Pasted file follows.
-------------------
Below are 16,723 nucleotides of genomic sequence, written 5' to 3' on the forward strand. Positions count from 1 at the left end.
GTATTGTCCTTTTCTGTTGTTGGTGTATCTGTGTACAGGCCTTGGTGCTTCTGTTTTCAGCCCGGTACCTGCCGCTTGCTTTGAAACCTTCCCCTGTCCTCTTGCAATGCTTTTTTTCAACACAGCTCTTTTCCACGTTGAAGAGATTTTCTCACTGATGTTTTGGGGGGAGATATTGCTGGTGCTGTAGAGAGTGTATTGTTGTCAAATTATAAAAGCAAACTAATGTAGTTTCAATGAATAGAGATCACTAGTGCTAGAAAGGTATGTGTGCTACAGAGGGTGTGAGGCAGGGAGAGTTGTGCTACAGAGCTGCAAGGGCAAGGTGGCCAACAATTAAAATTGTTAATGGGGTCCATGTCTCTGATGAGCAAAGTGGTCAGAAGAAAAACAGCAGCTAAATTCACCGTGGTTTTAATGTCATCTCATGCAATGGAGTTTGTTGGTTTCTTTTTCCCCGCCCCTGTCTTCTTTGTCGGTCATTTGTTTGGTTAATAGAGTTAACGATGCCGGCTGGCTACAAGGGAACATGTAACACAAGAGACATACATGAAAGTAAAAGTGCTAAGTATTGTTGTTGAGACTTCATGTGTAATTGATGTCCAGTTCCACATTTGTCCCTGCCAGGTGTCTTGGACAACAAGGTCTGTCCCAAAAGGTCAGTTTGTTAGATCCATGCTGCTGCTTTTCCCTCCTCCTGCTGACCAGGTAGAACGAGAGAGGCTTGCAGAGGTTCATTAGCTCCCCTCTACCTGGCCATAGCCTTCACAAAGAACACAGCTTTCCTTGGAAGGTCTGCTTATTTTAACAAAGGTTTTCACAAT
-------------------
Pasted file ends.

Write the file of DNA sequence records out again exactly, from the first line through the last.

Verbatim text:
Below are 16,723 nucleotides of genomic sequence, written 5' to 3' on the forward strand. Positions count from 1 at the left end.
GTATTGTCCTTTTCTGTTGTTGGTGTATCTGTGTACAGGCCTTGGTGCTTCTGTTTTCAGCCCGGTACCTGCCGCTTGCTTTGAAACCTTCCCCTGTCCTCTTGCAATGCTTTTTTTCAACACAGCTCTTTTCCACGTTGAAGAGATTTTCTCACTGATGTTTTGGGGGGAGATATTGCTGGTGCTGTAGAGAGTGTATTGTTGTCAAATTATAAAAGCAAACTAATGTAGTTTCAATGAATAGAGATCACTAGTGCTAGAAAGGTATGTGTGCTACAGAGGGTGTGAGGCAGGGAGAGTTGTGCTACAGAGCTGCAAGGGCAAGGTGGCCAACAATTAAAATTGTTAATGGGGTCCATGTCTCTGATGAGCAAAGTGGTCAGAAGAAAAACAGCAGCTAAATTCACCGTGGTTTTAATGTCATCTCATGCAATGGAGTTTGTTGGTTTCTTTTTCCCCGCCCCTGTCTTCTTTGTCGGTCATTTGTTTGGTTAATAGAGTTAACGATGCCGGCTGGCTACAAGGGAACATGTAACACAAGAGACATACATGAAAGTAAAAGTGCTAAGTATTGTTGTTGAGACTTCATGTGTAATTGATGTCCAGTTCCACATTTGTCCCTGCCAGGTGTCTTGGACAACAAGGTCTGTCCCAAAAGGTCAGTTTGTTAGATCCATGCTGCTGCTTTTCCCTCCTCCTGCTGACCAGGTAGAACGAGAGAGGCTTGCAGAGGTTCATTAGCTCCCCTCTACCTGGCCATAGCCTTCACAAAGAACACAGCTTTCCTTGGAAGGTCTGCTTATTTTAACAAAGGTTTTCACAAT